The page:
This is the login panel

Independent Contractors


Independent contractors, in the form of owner-operators, are an integral part of the American trucking industry.

Status

Individuals who own motor carrier equipment or operate it under a bona fide lease and drive that equipment often choose to contract that equipment to for-hire and private motor carriers and operate independent businesses as independent contractors.

Their chosen status as independent contractors, not employees, should be honored in the enforcement of state and federal law. For example, as independent contractors, they should not be subject to mandatory coverage under state workers' compensation or unemployment tax laws. Indeed, because such individuals have selected independent contractor status, such state laws should expressly recognize this status and specifically exclude them from coverage as employees.

Additionally, as independent contractors, these individuals should not be considered leased employees for the purposes of counting them for company-provided pension, health or insurance benefits.

Any attempt to categorize independent contractors as employees or leased employees by regulatory or legislative efforts should be challenged as erosion of the independent status. Legislation and regulations should preserve the independent contractor relationship between motor carriers and those individuals who choose to operate as independent contractors, and maintain their complementary roles in the trucking industry. Government agencies should recognize that the terms and rates of compensation between motor carriers and independent contractors are matters of private contract.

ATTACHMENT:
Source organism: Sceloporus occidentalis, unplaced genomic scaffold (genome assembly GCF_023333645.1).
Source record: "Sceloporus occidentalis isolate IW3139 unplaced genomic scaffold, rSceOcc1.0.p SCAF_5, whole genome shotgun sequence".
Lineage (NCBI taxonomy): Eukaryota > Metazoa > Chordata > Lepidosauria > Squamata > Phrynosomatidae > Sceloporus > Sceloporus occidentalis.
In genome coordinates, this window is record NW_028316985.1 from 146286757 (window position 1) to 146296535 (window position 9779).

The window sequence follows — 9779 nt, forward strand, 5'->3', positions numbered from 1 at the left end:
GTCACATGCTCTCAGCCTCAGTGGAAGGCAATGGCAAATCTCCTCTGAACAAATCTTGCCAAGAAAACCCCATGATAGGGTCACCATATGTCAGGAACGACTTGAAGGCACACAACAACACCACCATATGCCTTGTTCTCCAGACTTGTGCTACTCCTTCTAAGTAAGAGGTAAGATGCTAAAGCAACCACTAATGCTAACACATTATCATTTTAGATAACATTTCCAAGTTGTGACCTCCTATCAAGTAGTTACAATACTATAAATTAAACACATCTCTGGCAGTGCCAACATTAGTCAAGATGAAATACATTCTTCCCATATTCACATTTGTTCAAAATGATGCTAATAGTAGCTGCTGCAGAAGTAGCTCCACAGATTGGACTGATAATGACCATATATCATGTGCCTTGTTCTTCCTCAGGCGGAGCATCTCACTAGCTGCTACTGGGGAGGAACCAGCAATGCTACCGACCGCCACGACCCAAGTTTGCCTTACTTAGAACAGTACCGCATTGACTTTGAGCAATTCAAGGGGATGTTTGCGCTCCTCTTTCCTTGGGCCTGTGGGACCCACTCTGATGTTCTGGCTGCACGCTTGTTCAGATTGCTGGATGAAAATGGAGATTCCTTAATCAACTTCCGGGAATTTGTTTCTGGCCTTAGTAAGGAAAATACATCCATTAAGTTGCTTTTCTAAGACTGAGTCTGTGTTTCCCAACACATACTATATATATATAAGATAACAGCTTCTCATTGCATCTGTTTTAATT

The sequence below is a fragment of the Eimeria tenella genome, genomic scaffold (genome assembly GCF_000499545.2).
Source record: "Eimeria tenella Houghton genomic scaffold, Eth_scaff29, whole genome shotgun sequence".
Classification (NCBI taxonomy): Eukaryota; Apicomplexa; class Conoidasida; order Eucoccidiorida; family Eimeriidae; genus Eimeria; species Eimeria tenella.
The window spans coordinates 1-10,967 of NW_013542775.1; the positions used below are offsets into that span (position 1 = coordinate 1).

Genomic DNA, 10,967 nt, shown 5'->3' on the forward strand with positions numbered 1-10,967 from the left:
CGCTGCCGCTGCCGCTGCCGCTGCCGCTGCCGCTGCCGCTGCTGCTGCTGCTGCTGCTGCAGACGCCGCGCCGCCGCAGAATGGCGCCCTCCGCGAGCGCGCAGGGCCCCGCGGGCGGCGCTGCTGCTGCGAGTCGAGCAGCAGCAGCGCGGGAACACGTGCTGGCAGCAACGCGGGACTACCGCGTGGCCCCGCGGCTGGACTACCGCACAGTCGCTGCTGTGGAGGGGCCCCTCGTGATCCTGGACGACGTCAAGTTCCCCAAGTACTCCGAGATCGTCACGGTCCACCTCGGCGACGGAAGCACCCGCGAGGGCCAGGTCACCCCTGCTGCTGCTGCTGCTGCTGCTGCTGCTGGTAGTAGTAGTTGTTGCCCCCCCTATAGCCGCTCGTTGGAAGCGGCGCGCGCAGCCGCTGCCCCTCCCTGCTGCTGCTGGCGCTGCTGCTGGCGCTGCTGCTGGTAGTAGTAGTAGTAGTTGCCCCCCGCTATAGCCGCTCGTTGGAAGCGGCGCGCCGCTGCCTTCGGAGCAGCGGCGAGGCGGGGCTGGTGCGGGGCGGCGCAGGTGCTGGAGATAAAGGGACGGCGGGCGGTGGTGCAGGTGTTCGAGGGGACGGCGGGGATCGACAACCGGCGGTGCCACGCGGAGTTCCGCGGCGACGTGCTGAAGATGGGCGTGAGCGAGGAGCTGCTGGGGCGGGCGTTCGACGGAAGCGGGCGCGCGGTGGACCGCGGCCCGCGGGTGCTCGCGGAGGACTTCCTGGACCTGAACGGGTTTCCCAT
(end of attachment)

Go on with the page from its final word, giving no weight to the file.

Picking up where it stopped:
The continued availability of independent contractor status under state and federal law must remain a high priority concern for the trucking industry and those segments that utilize contractors.

Amended March 1, 2008

Lumping

"Lumping" is the unlawful coercion or attempt to coerce a truck owner or operator into paying someone else to load or unload his truck. Both civil and criminal penalties should be assessed for lumping violations.

Motor carriers should not be required to give owner-operators special notice of their loading and unloading responsibilities as that information is already contained in motor carrier tariffs. Any such agreement to load or unload should not interfere with the contractual agreement between owner-operators and motor carriers.

The responsibility for preventing lumping rests with the Interstate Commerce Commission.The Interstate Commerce Commission should implement and maintain an effective enforcement program to prevent lumping.

Adopted February 10, 1991

Login
space